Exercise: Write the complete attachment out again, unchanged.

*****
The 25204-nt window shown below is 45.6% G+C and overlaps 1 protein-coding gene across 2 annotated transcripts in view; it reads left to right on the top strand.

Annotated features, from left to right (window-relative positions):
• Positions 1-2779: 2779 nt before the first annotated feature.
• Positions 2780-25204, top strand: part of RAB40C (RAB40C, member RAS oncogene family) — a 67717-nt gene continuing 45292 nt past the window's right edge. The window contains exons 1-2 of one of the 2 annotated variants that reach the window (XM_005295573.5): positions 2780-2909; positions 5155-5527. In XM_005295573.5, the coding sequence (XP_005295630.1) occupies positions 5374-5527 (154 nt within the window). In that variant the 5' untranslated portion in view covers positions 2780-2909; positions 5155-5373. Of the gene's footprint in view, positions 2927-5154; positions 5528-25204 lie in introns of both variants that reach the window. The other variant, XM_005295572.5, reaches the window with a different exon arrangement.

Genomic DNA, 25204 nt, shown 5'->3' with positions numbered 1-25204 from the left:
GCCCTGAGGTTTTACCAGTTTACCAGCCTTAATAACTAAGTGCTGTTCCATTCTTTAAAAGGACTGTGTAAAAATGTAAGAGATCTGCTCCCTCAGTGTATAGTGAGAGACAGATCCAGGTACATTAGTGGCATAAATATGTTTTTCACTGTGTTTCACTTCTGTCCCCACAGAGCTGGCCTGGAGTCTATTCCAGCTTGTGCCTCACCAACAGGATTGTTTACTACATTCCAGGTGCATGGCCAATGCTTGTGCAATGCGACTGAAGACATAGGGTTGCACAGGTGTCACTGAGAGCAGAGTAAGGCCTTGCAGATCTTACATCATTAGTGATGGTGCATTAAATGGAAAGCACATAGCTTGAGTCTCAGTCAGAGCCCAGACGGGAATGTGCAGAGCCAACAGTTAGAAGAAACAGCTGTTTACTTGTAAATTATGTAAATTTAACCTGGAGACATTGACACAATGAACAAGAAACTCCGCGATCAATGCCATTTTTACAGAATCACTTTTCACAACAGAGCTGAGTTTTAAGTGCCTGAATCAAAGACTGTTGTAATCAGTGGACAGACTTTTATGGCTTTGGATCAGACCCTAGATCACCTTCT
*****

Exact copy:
The 25204-nt window shown below is 45.6% G+C and overlaps 1 protein-coding gene across 2 annotated transcripts in view; it reads left to right on the top strand.

Annotated features, from left to right (window-relative positions):
• Positions 1-2779: 2779 nt before the first annotated feature.
• Positions 2780-25204, top strand: part of RAB40C (RAB40C, member RAS oncogene family) — a 67717-nt gene continuing 45292 nt past the window's right edge. The window contains exons 1-2 of one of the 2 annotated variants that reach the window (XM_005295573.5): positions 2780-2909; positions 5155-5527. In XM_005295573.5, the coding sequence (XP_005295630.1) occupies positions 5374-5527 (154 nt within the window). In that variant the 5' untranslated portion in view covers positions 2780-2909; positions 5155-5373. Of the gene's footprint in view, positions 2927-5154; positions 5528-25204 lie in introns of both variants that reach the window. The other variant, XM_005295572.5, reaches the window with a different exon arrangement.

Genomic DNA, 25204 nt, shown 5'->3' with positions numbered 1-25204 from the left:
GCCCTGAGGTTTTACCAGTTTACCAGCCTTAATAACTAAGTGCTGTTCCATTCTTTAAAAGGACTGTGTAAAAATGTAAGAGATCTGCTCCCTCAGTGTATAGTGAGAGACAGATCCAGGTACATTAGTGGCATAAATATGTTTTTCACTGTGTTTCACTTCTGTCCCCACAGAGCTGGCCTGGAGTCTATTCCAGCTTGTGCCTCACCAACAGGATTGTTTACTACATTCCAGGTGCATGGCCAATGCTTGTGCAATGCGACTGAAGACATAGGGTTGCACAGGTGTCACTGAGAGCAGAGTAAGGCCTTGCAGATCTTACATCATTAGTGATGGTGCATTAAATGGAAAGCACATAGCTTGAGTCTCAGTCAGAGCCCAGACGGGAATGTGCAGAGCCAACAGTTAGAAGAAACAGCTGTTTACTTGTAAATTATGTAAATTTAACCTGGAGACATTGACACAATGAACAAGAAACTCCGCGATCAATGCCATTTTTACAGAATCACTTTTCACAACAGAGCTGAGTTTTAAGTGCCTGAATCAAAGACTGTTGTAATCAGTGGACAGACTTTTATGGCTTTGGATCAGACCCTAGATCACCTTCT